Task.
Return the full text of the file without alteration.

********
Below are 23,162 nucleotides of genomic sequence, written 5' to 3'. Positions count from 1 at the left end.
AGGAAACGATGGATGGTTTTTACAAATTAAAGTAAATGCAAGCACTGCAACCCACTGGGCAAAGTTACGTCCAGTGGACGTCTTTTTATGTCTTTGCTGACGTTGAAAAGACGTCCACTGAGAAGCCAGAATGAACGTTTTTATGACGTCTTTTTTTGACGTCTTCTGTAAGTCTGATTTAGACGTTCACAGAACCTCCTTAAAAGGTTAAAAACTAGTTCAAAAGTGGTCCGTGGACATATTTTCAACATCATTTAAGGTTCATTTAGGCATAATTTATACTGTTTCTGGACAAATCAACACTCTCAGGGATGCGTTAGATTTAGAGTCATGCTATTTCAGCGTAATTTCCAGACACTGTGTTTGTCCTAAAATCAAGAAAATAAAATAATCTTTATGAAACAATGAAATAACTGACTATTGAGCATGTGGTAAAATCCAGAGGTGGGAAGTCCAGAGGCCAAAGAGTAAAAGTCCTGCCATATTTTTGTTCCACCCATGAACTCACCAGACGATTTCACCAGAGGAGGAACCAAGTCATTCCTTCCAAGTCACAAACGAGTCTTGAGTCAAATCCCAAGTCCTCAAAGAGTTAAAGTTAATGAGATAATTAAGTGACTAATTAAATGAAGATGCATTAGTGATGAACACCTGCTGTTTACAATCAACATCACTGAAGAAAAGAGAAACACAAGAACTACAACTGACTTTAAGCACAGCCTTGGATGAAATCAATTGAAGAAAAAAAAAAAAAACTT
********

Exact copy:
Below are 23,162 nucleotides of genomic sequence, written 5' to 3'. Positions count from 1 at the left end.
AGGAAACGATGGATGGTTTTTACAAATTAAAGTAAATGCAAGCACTGCAACCCACTGGGCAAAGTTACGTCCAGTGGACGTCTTTTTATGTCTTTGCTGACGTTGAAAAGACGTCCACTGAGAAGCCAGAATGAACGTTTTTATGACGTCTTTTTTTGACGTCTTCTGTAAGTCTGATTTAGACGTTCACAGAACCTCCTTAAAAGGTTAAAAACTAGTTCAAAAGTGGTCCGTGGACATATTTTCAACATCATTTAAGGTTCATTTAGGCATAATTTATACTGTTTCTGGACAAATCAACACTCTCAGGGATGCGTTAGATTTAGAGTCATGCTATTTCAGCGTAATTTCCAGACACTGTGTTTGTCCTAAAATCAAGAAAATAAAATAATCTTTATGAAACAATGAAATAACTGACTATTGAGCATGTGGTAAAATCCAGAGGTGGGAAGTCCAGAGGCCAAAGAGTAAAAGTCCTGCCATATTTTTGTTCCACCCATGAACTCACCAGACGATTTCACCAGAGGAGGAACCAAGTCATTCCTTCCAAGTCACAAACGAGTCTTGAGTCAAATCCCAAGTCCTCAAAGAGTTAAAGTTAATGAGATAATTAAGTGACTAATTAAATGAAGATGCATTAGTGATGAACACCTGCTGTTTACAATCAACATCACTGAAGAAAAGAGAAACACAAGAACTACAACTGACTTTAAGCACAGCCTTGGATGAAATCAATTGAAGAAAAAAAAAAAAAACTT